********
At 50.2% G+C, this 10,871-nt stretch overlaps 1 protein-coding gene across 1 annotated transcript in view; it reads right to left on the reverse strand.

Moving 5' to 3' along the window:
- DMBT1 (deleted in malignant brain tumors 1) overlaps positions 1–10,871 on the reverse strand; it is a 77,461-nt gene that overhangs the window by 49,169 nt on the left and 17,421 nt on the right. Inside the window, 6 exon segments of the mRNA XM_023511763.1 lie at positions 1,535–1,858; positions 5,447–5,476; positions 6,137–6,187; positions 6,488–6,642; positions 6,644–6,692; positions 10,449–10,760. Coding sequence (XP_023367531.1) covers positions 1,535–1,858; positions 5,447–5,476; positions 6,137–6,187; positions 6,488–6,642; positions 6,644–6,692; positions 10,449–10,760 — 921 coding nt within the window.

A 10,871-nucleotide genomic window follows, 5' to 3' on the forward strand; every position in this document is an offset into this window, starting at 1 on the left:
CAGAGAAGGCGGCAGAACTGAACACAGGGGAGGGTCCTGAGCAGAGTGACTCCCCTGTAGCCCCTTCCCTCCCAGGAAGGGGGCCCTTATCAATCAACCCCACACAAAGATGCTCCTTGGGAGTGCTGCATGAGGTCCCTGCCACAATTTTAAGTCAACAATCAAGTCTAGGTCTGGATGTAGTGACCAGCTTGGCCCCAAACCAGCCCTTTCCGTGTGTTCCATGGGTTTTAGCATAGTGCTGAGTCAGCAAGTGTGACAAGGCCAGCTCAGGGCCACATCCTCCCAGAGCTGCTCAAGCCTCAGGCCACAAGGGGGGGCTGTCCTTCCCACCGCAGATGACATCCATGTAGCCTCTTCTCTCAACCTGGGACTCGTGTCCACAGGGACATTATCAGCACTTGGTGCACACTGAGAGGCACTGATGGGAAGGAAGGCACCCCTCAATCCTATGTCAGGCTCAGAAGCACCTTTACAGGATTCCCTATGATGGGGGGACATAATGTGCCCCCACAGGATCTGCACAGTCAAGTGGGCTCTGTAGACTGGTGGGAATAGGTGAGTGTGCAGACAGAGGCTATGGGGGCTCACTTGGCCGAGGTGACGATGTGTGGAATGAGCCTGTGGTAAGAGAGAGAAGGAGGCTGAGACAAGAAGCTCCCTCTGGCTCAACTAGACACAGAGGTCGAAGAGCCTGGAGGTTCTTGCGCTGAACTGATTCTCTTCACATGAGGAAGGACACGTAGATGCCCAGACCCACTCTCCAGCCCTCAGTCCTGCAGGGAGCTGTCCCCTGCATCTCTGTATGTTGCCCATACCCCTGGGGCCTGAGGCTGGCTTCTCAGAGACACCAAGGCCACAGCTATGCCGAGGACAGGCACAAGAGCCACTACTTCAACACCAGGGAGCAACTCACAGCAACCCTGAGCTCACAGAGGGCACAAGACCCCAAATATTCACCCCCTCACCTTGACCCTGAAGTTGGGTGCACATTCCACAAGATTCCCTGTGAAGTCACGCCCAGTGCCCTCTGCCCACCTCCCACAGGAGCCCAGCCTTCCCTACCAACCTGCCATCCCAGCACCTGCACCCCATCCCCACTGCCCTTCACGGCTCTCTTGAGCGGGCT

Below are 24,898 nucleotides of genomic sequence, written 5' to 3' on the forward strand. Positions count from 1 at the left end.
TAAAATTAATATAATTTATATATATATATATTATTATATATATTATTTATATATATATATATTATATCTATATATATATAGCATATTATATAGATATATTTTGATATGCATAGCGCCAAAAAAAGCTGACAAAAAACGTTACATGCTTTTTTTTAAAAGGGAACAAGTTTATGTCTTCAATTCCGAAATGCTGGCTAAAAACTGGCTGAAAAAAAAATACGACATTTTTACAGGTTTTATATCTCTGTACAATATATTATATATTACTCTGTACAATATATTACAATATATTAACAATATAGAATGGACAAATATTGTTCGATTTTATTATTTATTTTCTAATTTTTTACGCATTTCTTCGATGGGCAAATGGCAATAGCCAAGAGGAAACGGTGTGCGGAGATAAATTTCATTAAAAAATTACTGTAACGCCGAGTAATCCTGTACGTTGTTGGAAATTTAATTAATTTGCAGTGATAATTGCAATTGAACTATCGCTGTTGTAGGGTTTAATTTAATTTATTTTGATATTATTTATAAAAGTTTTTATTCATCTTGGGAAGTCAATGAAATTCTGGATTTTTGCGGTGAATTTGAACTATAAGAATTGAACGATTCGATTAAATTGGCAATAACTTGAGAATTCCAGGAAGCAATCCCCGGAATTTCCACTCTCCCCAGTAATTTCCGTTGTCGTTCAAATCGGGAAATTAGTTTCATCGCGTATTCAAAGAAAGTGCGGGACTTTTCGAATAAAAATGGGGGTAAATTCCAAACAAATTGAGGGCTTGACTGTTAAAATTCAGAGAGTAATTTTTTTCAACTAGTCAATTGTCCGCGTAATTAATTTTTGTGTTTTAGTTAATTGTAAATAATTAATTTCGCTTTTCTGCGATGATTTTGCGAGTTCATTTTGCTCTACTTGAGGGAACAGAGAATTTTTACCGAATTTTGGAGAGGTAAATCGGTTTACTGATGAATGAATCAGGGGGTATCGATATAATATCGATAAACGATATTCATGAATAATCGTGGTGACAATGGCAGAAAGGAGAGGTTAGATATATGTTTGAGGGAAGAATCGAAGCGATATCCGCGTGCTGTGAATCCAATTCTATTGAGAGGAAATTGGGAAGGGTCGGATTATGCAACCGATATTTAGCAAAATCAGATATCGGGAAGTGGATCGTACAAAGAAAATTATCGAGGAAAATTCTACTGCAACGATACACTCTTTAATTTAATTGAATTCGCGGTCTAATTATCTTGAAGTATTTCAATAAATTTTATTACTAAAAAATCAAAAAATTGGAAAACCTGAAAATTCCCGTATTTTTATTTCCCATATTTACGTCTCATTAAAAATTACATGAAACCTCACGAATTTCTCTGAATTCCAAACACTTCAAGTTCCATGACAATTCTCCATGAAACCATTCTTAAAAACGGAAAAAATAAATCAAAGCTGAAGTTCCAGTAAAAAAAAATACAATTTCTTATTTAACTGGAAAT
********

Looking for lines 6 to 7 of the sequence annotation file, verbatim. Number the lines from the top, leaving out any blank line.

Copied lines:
Below are 24,898 nucleotides of genomic sequence, written 5' to 3' on the forward strand. Positions count from 1 at the left end.
TAAAATTAATATAATTTATATATATATATATTATTATATATATTATTTATATATATATATATTATATCTATATATATATAGCATATTATATAGATATATTTTGATATGCATAGCGCCAAAAAAAGCTGACAAAAAACGTTACATGCTTTTTTTTAAAAGGGAACAAGTTTATGTCTTCAATTCCGAAATGCTGGCTAAAAACTGGCTGAAAAAAAAATACGACATTTTTACAGGTTTTATATCTCTGTACAATATATTATATATTACTCTGTACAATATATTACAATATATTAACAATATAGAATGGACAAATATTGTTCGATTTTATTATTTATTTTCTAATTTTTTACGCATTTCTTCGATGGGCAAATGGCAATAGCCAAGAGGAAACGGTGTGCGGAGATAAATTTCATTAAAAAATTACTGTAACGCCGAGTAATCCTGTACGTTGTTGGAAATTTAATTAATTTGCAGTGATAATTGCAATTGAACTATCGCTGTTGTAGGGTTTAATTTAATTTATTTTGATATTATTTATAAAAGTTTTTATTCATCTTGGGAAGTCAATGAAATTCTGGATTTTTGCGGTGAATTTGAACTATAAGAATTGAACGATTCGATTAAATTGGCAATAACTTGAGAATTCCAGGAAGCAATCCCCGGAATTTCCACTCTCCCCAGTAATTTCCGTTGTCGTTCAAATCGGGAAATTAGTTTCATCGCGTATTCAAAGAAAGTGCGGGACTTTTCGAATAAAAATGGGGGTAAATTCCAAACAAATTGAGGGCTTGACTGTTAAAATTCAGAGAGTAATTTTTTTCAACTAGTCAATTGTCCGCGTAATTAATTTTTGTGTTTTAGTTAATTGTAAATAATTAATTTCGCTTTTCTGCGATGATTTTGCGAGTTCATTTTGCTCTACTTGAGGGAACAGAGAATTTTTACCGAATTTTGGAGAGGTAAATCGGTTTACTGATGAATGAATCAGGGGGTATCGATATAATATCGATAAACGATATTCATGAATAATCGTGGTGACAATGGCAGAAAGGAGAGGTTAGATATATGTTTGAGGGAAGAATCGAAGCGATATCCGCGTGCTGTGAATCCAATTCTATTGAGAGGAAATTGGGAAGGGTCGGATTATGCAACCGATATTTAGCAAAATCAGATATCGGGAAGTGGATCGTACAAAGAAAATTATCGAGGAAAATTCTACTGCAACGATACACTCTTTAATTTAATTGAATTCGCGGTCTAATTATCTTGAAGTATTTCAATAAATTTTATTACTAAAAAATCAAAAAATTGGAAAACCTGAAAATTCCCGTATTTTTATTTCCCATATTTACGTCTCATTAAAAATTACATGAAACCTCACGAATTTCTCTGAATTCCAAACACTTCAAGTTCCATGACAATTCTCCATGAAACCATTCTTAAAAACGGAAAAAATAAATCAAAGCTGAAGTTCCAGTAAAAAAAAATACAATTTCTTATTTAACTGGAAAT